Re: Unhappy pills: not just unhappy for humans
19 August 2012
Whether or not antidepressants benefit us humans, we are not the only species exposed to them. Much of the medication we swallow is excreted, either unchanged or as chemically active metabolites. Sewage treatment plants aren’t designed to filter out antidepressants, and though levels in UK drinking water are apparently too low to affect humans, research has shown that shrimps kept in water containing a concentration of fluoxetine found in their natural habitat change their behaviour. Instead of sheltering from predators under rocks they are attracted to the light . How many other species are affected by the ever-increasing range and volume of medications which are prescribed for humans, and what effects will this ultimately have on our environment and on us ?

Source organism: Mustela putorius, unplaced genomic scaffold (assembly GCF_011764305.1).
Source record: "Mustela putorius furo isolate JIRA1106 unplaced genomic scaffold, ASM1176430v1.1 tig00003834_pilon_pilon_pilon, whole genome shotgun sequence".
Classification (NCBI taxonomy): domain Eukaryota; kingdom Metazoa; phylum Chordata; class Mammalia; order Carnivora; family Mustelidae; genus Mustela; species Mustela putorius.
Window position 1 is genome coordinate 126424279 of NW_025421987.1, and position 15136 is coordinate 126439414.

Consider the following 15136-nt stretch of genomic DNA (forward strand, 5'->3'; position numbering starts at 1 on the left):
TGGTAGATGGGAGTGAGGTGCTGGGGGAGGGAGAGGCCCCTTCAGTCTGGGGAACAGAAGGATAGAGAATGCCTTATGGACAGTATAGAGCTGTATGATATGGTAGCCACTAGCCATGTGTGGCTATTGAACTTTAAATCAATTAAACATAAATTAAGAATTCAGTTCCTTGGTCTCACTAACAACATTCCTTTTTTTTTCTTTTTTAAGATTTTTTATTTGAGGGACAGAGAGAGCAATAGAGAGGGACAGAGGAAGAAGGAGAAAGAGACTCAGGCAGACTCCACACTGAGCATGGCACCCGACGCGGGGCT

Relatively little is known about this subject, which seems to merit some serious consideration. For a start, doctors should be as clear as they can be that their prescriptions are at the very least benefitting those for whom they are prescribed.
1. Guler Y, Ford A. Anti-depressants make amphipods see the light. Aquatic Toxicology 2010; 99 (3):397-404.
2. Harvey J. Prescribing for Shrimps. 11 August 2012 http://nasgp.wordpress.com/2012/08/11/prescribing-for-shrimps/#more-1213
Competing interests: None declared
none, NW8 9QG
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